Restaurant rezoning would have a ripple effect

having your say

August 25, 2008|By Kathleen House and Polly Roberts

A single zoning change affecting one restaurant may not seem like a big deal. But the proposal to rezone the park property leased by the Oregon Grille could have ramifications for the rural character of a large area of northern Baltimore County. Residents would do well to watch for the outcome of this controversial zoning request that will be voted on by the Baltimore County Council tomorrow evening.

The proprietor of the Oregon Grille restaurant has requested a change of zoning for the 2.8 acres in Oregon Ridge Park that he leases, along with the building, from the county for $5,000 per year. The proposed zoning change would be from "resource conservation" to "business local." The resource designation is undeniably the appropriate zoning for the land in question, which contains a stream and is part of the Loch Raven Reservoir watershed. Moreover, Baltimore County's Master Plan 2010 recommends against granting requests for zoning changes that increase development densities in the Loch Raven watershed area. In fact, the county's Department of Environmental Protection and Resource Management is recommending that the existing zoning be maintained in this case, in accordance with long-standing policies and regional agreements to protect the county's water quality.

According to the master plan, "Zoning changes that would permit ... increased commercial development should not be granted. It is especially important to avoid setting precedents that could lead to future up-zoning by producing a change in the area's rural character." Designating this property as business local would set a zoning precedent and open the floodgate for commercial development along western Shawan Road and beyond. The desires of one businessman should not be allowed to hijack our clearly defined planning process and goals.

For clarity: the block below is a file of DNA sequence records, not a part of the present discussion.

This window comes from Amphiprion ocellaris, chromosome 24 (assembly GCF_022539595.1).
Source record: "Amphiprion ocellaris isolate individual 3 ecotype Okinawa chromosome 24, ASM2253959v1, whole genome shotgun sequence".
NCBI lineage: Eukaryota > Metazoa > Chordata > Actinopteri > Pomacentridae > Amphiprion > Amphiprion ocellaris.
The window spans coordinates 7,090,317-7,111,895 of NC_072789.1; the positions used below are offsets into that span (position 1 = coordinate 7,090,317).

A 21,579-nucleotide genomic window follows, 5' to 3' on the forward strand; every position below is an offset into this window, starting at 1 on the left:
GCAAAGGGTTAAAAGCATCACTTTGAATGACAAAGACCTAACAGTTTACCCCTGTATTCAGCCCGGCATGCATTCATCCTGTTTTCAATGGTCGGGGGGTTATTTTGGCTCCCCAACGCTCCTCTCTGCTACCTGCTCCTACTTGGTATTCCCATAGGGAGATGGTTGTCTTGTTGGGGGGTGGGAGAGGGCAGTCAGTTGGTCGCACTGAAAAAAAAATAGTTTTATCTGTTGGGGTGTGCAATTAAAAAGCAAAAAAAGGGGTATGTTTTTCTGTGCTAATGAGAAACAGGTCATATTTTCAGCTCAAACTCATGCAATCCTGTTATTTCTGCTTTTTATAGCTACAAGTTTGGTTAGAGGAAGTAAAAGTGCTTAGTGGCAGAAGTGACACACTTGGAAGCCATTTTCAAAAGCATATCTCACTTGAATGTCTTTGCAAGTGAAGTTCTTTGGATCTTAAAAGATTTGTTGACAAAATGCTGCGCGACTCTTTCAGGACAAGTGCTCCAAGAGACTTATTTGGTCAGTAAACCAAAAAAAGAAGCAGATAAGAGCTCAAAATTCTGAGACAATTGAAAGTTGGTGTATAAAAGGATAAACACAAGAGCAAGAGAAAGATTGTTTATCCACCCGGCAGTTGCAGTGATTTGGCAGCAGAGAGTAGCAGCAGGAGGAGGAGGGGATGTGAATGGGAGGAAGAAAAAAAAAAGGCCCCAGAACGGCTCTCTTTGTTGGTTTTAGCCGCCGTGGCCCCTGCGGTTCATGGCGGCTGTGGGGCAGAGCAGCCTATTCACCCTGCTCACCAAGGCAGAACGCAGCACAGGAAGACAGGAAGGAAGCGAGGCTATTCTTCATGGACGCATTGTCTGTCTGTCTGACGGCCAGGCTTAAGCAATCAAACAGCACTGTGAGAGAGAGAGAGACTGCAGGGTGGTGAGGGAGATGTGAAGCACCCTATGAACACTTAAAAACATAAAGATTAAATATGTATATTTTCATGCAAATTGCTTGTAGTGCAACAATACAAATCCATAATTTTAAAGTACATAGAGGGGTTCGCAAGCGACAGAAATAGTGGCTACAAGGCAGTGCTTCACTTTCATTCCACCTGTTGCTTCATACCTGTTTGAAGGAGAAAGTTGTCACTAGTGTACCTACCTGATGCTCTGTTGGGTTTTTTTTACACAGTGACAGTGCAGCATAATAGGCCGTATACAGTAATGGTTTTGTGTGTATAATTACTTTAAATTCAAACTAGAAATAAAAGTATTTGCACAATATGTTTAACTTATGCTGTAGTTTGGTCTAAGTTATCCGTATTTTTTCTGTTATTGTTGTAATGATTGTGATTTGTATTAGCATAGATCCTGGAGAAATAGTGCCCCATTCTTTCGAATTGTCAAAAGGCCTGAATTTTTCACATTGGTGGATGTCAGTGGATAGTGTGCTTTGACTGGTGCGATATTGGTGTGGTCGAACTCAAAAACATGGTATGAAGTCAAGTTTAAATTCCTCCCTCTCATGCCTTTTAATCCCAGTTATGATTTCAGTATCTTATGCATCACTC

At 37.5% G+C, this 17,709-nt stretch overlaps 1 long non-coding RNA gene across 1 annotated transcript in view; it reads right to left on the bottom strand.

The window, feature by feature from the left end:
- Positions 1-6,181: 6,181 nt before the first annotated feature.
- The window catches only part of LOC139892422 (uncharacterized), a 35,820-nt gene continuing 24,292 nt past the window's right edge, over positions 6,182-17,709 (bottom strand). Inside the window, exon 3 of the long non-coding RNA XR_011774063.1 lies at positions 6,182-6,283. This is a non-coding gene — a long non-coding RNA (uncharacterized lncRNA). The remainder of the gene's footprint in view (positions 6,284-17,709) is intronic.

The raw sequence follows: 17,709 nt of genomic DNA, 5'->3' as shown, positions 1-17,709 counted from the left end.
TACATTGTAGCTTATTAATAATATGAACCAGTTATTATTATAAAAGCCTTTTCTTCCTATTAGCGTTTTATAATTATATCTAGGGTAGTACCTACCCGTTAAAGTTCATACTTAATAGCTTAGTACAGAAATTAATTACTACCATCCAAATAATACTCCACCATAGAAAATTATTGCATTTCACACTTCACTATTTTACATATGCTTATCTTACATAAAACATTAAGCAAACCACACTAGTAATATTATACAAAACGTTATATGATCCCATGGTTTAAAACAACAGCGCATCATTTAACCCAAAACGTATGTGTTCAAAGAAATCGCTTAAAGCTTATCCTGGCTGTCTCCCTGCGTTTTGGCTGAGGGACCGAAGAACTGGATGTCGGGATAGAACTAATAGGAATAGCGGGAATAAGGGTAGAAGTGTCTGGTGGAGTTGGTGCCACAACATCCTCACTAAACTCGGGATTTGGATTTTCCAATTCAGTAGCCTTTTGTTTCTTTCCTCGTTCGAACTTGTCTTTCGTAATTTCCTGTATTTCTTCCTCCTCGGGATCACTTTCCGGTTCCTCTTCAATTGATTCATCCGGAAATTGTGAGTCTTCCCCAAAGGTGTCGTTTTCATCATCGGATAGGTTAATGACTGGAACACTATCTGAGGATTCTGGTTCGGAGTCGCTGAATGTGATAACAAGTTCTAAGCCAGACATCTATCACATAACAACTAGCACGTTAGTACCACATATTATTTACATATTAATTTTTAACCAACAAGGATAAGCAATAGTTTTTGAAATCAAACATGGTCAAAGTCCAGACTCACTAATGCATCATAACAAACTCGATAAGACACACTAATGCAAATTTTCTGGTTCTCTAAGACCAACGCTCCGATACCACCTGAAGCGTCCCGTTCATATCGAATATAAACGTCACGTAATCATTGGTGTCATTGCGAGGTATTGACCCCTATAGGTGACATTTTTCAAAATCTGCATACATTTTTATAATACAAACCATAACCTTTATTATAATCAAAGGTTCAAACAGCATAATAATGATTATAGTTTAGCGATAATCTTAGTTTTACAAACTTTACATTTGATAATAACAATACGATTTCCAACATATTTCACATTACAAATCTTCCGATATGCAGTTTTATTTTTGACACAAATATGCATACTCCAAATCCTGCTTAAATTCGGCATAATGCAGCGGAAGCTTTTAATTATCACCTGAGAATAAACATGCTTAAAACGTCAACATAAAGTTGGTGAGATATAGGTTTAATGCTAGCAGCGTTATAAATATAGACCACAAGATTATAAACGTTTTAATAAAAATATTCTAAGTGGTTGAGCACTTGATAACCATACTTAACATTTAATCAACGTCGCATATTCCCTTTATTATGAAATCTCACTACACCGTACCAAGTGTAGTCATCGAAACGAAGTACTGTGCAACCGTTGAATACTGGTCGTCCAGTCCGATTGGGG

The Oregon Grille is allowed to operate in resource conservation zoning only because of special exceptions originally agreed to by surrounding community groups and later reinforced by the county's Board of Appeals. The restaurant owner now wants business local zoning in order to expand operations and circumvent the carefully crafted lease restrictions. Although the building plans have not been revealed, we know that the restaurant parking lot has been paved beyond the allowed number of spaces and has been expanded onto park property outside the leased area. This zoning request has raised fierce community opposition, including from all of the surrounding community associations and at least 650 county residents who have signed a petition.

If the County Council votes in favor of the business zoning, citizens will know that our public parkland, bought and maintained with our tax money and enjoyed by so many of us, is being sold out. They will also understand that protections to ensure our water quality are being eroded and that our remaining green spaces are in danger of commercial development, reversing years of painstaking effort to preserve them.

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